A Community Position Paper arising from the first EarthTemp Network Meeting (June 2012, Edinburgh, UK)
Surface temperature is a key aspect of weather and climate, relevant to human health, agriculture and leisure, ecosystem services, infrastructure development and economic activity. The term “surface temperature” encompasses several distinct temperatures that differently characterise even a single place and time on Earth’s surface, as well as encompassing different domains of Earth’s surface (surface air, sea, land, lakes and ice).
Different surface temperatures play inter-connected yet distinct roles in the Earth’s surface system, and are observed with different complementary techniques. To better meet the needs of various applications and users communities, creative exploitation of the strengths of different observing system components is needed. Co-operation between scientific communities who focus on particular domains of Earth’s surface and on different components of the observing system is essential to accelerate scientific understanding and multiply the benefits of this understanding for society. A “whole-Earth” perspective on surface temperature is required.
With this in mind, the EarthTemp Network held its inaugural meeting in June 2012 (Edinburgh, UK). The 55 participants convened from 5 continents with expertise on all of Earth’s surfaces and a full range of relevant techniques. The workshop identified the following needs for progress towards meeting societal needs for surface temperature understanding and information:
- 1. Develop more integrated, collaborative approaches to observing and understanding Earth’s various surface temperatures
- 2. Build understanding of the relationships of different surface temperatures, where presently inadequate
- 3. Demonstrate novel underpinning applications of various surface temperature datasets in meteorology and climate
- 4. Make surface temperature datasets easier to obtain and exploit, for a wide constituency of users
- 5. Consistently provide realistic uncertainty information with surface temperature datasets
- 6. Undertake large-scale systematic intercomparisons of surface temperature data and their uncertainties
- 7. Communicate differences and complementarities of different types of surface temperature datasets in readily understood terms
- 8. Rescue, curate and make available valuable surface temperature data that are presently inaccessible
- 9. Maintain and/or develop observing systems for surface temperature data
- 10. Build capacities to accelerate progress in the accuracy and usability of surface temperature datasets
The needs are broadly expressed above. 28 specific ambitious steps, relevant to these objectives, are recommended in the remainder of this community position paper.
- Published version: The surface temperatures of Earth: steps towards integrated understanding of variability and change. Geosci. Instrum. Method. Data Syst., 2, 305-321, 2013, doi:10.5194/gi-2-305-2013
- Revised submitted version (PDF, 2.6 Mb). This is the revised version that takes into account the reviewers's comments and has been submitted to GI in November 2013.
- Published discussion version: Taking the temperature of the Earth: steps towards integrated understanding of variability and change. The discussion paper is open for comments until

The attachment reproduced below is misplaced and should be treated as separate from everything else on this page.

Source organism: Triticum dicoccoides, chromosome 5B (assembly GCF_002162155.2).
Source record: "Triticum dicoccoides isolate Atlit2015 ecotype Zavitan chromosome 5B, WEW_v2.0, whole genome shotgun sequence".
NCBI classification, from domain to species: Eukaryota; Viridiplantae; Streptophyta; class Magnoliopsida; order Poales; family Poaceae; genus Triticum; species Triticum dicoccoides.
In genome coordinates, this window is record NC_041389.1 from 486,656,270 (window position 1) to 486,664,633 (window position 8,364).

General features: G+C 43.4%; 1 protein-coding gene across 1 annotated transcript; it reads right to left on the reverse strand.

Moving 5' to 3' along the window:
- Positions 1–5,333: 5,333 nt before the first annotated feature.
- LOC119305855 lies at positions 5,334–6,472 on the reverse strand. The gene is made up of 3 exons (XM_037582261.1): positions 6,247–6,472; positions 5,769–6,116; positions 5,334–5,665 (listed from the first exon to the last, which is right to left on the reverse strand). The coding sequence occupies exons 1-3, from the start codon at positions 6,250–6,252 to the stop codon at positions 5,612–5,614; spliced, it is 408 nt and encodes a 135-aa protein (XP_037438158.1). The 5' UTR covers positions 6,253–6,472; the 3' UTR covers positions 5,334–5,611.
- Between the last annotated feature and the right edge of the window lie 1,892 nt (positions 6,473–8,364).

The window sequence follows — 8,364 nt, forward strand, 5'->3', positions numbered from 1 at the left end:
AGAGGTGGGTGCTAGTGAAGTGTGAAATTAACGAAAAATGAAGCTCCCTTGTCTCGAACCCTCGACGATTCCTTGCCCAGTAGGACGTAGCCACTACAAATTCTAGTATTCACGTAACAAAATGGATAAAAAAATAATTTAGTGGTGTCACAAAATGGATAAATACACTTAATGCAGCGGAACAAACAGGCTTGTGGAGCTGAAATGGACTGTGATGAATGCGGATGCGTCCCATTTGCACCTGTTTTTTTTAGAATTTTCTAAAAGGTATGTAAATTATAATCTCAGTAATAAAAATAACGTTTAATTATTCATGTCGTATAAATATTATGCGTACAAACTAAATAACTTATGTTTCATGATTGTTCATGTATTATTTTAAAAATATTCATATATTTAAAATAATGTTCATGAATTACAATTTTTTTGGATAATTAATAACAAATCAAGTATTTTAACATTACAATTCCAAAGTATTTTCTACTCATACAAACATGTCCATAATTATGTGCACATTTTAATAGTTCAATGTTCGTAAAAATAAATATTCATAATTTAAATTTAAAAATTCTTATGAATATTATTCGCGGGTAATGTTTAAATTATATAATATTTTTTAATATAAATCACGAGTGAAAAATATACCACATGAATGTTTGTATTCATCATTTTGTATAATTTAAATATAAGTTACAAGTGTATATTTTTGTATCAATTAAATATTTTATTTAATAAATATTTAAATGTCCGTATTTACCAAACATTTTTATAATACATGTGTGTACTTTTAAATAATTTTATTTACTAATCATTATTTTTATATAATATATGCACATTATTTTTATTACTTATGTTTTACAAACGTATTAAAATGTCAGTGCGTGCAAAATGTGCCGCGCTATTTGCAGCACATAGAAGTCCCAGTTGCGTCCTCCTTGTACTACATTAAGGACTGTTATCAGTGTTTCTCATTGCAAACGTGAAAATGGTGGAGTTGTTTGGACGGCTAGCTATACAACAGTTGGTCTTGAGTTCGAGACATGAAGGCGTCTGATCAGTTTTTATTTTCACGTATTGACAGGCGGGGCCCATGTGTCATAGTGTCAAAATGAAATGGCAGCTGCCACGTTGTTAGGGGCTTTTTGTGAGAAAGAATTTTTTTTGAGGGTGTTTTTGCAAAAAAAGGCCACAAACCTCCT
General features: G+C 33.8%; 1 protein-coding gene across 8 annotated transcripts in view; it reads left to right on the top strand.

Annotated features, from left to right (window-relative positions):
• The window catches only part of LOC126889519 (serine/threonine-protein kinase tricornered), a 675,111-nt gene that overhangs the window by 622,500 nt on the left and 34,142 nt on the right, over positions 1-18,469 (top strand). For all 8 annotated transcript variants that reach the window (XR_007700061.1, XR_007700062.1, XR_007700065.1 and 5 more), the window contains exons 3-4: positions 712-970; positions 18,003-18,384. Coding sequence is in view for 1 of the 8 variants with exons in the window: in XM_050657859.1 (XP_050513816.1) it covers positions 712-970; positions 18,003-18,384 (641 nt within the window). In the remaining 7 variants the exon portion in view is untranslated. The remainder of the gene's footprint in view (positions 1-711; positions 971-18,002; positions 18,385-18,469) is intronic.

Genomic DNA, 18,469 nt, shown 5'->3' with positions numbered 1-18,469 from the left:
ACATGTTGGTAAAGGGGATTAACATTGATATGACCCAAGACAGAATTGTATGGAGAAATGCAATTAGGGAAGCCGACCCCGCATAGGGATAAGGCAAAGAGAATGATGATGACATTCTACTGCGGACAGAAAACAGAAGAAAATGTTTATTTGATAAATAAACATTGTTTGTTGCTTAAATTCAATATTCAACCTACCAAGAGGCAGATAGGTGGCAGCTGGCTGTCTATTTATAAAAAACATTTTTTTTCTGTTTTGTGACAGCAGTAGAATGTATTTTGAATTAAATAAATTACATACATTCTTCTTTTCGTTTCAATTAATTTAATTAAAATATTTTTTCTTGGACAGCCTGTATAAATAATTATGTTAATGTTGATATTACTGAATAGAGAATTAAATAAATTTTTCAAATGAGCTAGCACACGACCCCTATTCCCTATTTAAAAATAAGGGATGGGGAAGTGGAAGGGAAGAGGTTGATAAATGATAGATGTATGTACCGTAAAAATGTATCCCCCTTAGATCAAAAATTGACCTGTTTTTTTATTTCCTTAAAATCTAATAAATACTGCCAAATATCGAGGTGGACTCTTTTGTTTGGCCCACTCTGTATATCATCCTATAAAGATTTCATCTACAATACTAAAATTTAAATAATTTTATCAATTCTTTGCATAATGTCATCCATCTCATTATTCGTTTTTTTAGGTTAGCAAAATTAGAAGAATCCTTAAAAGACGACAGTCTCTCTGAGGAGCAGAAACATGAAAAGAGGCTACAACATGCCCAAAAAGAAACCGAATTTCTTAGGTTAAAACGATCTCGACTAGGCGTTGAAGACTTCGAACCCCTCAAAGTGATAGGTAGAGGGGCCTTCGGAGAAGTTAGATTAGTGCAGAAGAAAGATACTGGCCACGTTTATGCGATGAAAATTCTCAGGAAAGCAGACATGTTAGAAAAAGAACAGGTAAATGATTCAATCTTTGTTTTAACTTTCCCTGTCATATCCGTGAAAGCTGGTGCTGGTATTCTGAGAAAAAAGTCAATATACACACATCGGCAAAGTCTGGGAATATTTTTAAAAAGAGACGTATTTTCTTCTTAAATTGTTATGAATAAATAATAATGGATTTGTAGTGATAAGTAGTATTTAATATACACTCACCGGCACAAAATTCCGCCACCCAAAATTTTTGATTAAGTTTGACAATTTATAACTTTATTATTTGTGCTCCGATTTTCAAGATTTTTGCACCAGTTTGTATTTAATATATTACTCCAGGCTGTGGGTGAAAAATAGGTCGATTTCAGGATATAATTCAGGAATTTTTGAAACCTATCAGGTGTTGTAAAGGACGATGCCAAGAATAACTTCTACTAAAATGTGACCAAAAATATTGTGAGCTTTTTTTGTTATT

5 Aug 201325 Oct 2013; the comments (together with the peer reviews) will be considered when the paper is revised for the final version.
- Submitted version (PDF, 2.6 Mb)
- Original Draft (no references, no figures, PDF, 230kB)
About the writing of this position paper
The meeting included networking activities to build relationships across the new community, overviews of the state of the art in the field, and a series of 20 intensive small-group discussions on current gaps in our knowledge and scientific priorities on 5 to 10 year timescales across a number of themes. This position paper captures, as concretely as possible, the community conclusions of these discussion groups. The chairs of each discussion group, aided by notetakers, presented the outcomes of each group in plenary at the end of the workshop, with further opportunity to discuss and refine the points captured.
The PI of the network took these presentations as the starting point to draft this discussion paper. The next draft captured the comments and amendments of the project’s co-Is and international steering group and the chairs and notetakers of the discussion sessions. Finally, the draft was sent to all participants for their comment and final approval. This process was intended to ensure that the final version is truly a consensus white paper from the EarthTemp Network membership. The version submitted for peer-review was then developed from the draft.
Authorship and endorsement
Lead author: Christopher J. Merchant
Co-authors: Nick A. Rayner, Prof. John J. Remedios, Stephan Matthiesen, Prof. Phil Jones, Folke Olesen, Blair Trewin, Peter Thorne, Renate Auchmann, Gary K. Corlett, Pierre Guillevic, Glynn Hulley.
Endorsed by: Lisa Alexander, David Berry, Manola Brunet, Claire Bulgin, Katarzyna Dąbrowska-Zielińska, Emma Dodd, Claude Duguay, Owen Embury, Eirik Førland, Darren Ghent, Frank Göttsche, Lizzie Good, Yatian Guo, Dorothy Hall, Jacob L. Høyer, Maria A. Jiménez, Juan Carlos Jimenez-Muñoz, Alexey Kaplan, John Kennedy, Elizabeth Kent, Albert Klein, Jean-Pierre Lagouarde, Aisling Layden, Michele Lazzarini, David Llewellyn-Jones, Giuseppina Lopardo, Stuart MacCallum, Cristian Mattar, Mark McCarthy, Matt Menne, Colin Morice, Simon Pinnock, Fred Prata, Viatcheslav Razuvaev, Ignatius Rigor, Hervé Roquet, Matilde Rusticucci, Prashant Sardeshmukh, Philipp Schneider, Kay B. Smith, Jose Sobrino, Karen Veal, Yunyue Yu